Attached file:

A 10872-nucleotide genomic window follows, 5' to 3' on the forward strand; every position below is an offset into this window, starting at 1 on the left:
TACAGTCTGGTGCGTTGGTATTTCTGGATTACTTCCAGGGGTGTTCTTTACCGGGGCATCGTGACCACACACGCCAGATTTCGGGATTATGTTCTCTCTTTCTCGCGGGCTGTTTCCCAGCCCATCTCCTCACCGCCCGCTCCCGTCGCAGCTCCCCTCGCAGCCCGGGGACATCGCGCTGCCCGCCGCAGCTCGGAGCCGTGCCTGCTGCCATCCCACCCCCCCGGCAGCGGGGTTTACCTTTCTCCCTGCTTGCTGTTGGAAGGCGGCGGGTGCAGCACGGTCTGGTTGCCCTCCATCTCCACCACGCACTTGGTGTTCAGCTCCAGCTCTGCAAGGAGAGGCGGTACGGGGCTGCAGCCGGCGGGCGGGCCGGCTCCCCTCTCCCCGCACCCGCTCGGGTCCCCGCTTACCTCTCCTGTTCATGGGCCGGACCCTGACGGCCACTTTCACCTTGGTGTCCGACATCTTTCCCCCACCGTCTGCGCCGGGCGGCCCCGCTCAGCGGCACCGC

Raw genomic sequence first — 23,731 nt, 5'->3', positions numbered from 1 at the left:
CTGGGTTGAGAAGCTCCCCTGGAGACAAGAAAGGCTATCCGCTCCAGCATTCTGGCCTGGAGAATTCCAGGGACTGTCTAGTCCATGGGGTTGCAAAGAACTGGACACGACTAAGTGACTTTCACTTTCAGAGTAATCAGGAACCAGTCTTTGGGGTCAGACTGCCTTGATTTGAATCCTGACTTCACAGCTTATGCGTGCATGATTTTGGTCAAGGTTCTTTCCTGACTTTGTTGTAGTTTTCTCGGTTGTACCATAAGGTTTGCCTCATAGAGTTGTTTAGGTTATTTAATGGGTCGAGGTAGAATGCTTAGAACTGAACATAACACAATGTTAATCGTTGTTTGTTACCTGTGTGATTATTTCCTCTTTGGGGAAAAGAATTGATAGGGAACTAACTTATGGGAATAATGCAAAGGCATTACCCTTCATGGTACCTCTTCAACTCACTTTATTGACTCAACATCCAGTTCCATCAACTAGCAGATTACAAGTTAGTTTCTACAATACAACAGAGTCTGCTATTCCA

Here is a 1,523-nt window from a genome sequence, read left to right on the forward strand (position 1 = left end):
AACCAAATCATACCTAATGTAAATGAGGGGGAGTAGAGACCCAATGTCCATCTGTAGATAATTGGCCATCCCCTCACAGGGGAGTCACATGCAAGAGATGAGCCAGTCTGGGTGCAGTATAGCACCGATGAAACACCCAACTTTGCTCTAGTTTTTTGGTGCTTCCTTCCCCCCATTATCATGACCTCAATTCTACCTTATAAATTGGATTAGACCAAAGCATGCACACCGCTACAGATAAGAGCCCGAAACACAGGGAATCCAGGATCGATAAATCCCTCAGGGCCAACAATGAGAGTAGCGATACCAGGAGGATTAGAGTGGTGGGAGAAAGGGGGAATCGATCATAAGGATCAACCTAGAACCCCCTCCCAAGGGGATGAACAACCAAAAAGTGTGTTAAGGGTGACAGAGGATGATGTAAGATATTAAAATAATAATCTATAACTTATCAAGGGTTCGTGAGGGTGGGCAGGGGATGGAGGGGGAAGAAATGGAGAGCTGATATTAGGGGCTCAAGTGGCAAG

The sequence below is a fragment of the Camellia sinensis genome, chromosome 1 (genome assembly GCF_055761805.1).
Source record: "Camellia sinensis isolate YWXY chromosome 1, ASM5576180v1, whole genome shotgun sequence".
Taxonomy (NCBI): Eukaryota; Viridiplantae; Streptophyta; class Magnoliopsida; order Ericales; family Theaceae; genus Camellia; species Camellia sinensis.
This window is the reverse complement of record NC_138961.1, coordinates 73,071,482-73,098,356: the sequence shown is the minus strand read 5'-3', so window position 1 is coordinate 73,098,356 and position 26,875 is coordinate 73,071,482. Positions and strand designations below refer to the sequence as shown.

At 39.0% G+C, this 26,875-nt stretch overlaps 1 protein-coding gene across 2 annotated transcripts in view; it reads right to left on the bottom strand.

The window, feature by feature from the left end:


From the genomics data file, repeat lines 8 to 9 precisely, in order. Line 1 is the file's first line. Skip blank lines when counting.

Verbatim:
Source record: "Camellia sinensis isolate YWXY chromosome 1, ASM5576180v1, whole genome shotgun sequence".
Taxonomy (NCBI): Eukaryota; Viridiplantae; Streptophyta; class Magnoliopsida; order Ericales; family Theaceae; genus Camellia; species Camellia sinensis.